1) Competition. As it stands now, Facebook.com is blocked by the Chinese government. Rumors are running rampant that a partnership with Baidu.com, Inc. (NASDAQ:BIDU) – China’s largest search engine – is imminent, though. That could be bad news for RenRen. Who needs a Facebook clone, after all, when you can get the real thing? That said, I’m still not sure Facebook’s willing to turn information on its users over to the Chinese government – particularly if those users end up “disappearing” a few days later. Even if Facebook does decide to move ahead, it won’t happen overnight.

2) How many users do we have? One of the more puzzling pieces of the RenRen IPO is trying to figure out how many people use the site. RenRen itself can’t seem to spit out an accurate number. On April 15, the company claimed monthly uniques grew 29 percent (up 7 million users) during Q1 2011, per the Daily Times. Then, on April 27, RenRen back-tracked saying that monthly uniques were actually up just 19 percent (or 5 million users) during Q1. Weird…

All told, RenRen claims to have 117 million activated users as of March 31, 2011. Sources outside the company including Beijing’s Analysys International had previously reported the site has as many as 160 million registered users. I guess estimates will have to suffice.

3) Accounting abnormalities. “Prior to this offering, we have been a private company with limited accounting personnel and other resources for addressing our internal control over financial reporting,” RenRen writes in its F-1 filing with the SEC. An independent review of the company’s accounting procedures turned up “one material weakness and one significant deficiency.” Namely, the company has “insufficient accounting personnel with appropriate U.S. GAAP knowledge,” no stated plan for investing cash surpluses, and poor management of “treasury functions.” That makes RenRen the sort of company that embezzlers and fraudsters love. And fraudsters aren’t in short supply in China (take, for example, the recent news that the CEO of China’s Puda Coal secretly sold the company and forgot to mention that fact to shareholders).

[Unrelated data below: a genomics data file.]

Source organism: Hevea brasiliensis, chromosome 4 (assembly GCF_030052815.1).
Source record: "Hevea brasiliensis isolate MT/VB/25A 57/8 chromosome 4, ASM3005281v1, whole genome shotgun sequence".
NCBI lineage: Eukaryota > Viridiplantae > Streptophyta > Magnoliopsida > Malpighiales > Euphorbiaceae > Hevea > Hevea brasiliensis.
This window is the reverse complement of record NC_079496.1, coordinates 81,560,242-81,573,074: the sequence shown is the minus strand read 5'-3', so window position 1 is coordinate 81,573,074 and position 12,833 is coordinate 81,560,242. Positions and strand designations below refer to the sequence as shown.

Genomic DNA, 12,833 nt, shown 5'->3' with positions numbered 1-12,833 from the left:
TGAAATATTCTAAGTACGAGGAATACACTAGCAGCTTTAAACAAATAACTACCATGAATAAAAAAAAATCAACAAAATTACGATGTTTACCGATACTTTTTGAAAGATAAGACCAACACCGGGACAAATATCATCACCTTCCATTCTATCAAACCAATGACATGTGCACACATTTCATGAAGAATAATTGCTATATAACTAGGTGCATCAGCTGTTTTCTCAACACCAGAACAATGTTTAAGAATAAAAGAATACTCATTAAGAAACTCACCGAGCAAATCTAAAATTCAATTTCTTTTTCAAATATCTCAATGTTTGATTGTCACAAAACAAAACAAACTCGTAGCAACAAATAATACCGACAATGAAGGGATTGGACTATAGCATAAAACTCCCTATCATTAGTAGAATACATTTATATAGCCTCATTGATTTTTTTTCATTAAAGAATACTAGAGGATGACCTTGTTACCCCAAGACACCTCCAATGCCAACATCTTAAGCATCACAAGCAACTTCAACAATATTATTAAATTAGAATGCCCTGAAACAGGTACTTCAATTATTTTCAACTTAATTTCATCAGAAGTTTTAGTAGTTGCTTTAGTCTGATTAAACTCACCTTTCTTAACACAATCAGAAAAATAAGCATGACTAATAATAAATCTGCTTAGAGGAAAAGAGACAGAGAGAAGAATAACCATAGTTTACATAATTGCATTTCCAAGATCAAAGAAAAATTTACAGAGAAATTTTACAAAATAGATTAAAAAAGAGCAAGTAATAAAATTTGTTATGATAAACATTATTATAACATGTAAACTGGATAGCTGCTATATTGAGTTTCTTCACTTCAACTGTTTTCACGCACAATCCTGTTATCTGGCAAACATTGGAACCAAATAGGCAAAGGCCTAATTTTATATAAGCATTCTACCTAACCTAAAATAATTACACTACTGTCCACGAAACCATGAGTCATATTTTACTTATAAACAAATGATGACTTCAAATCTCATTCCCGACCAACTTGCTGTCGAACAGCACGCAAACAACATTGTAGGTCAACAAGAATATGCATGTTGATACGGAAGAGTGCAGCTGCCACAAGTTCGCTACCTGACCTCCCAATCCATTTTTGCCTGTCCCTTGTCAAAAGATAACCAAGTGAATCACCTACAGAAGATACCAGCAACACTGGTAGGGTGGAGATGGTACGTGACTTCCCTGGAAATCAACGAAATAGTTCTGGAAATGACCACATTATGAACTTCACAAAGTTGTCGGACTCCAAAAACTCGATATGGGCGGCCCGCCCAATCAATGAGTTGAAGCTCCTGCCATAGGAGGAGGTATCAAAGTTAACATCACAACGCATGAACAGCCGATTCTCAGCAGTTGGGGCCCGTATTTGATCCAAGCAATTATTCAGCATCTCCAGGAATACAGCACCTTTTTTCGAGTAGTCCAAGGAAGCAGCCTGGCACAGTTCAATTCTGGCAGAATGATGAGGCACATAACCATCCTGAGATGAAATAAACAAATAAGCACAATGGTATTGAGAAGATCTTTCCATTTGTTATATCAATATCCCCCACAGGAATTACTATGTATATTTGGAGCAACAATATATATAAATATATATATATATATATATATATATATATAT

4) PengYou. Ultimately, RenRen’s biggest competitor might not be Facebook, but rather a homegrown rival in PengYou.com. Two weeks ago, analysts at Goldman Sachs went on the record proclaiming PengYou will “become the dominant social network in China by leveraging (Tencent’s) much larger QQ community and more developed platforms.” Although PengYou launched just five months ago, it’s already the 26th most-visited site in China (check out my post RenRen IPO’s biggest hurdle might be PengYou for more).

5) What are ethics? When RenRen first launched in 2005 as XiaoNei.com, the company labeled itself a “Mark Zuckerberg production.” Zuckerberg, the CEO of Facebook, had nothing to do with the site, of course, but that didn’t really matter to RenRen’s founders. They just made a copy of Facebook and pushed it live. RenRen has something of a reputation for stealing ideas. When Kaixin001.com launched a social networking site in China, RenRen copied it (all the way down to the color scheme) and launched the doppelganger on Kaixin.com. Kaixin001.com eventually won a lawsuit against RenRen, but you can still type in Kaixin.com and get re-directed to RenRen.com. Maybe nice guys do finish last, after all.

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Yandex IPO: 5 reasons to invest in Yandex stock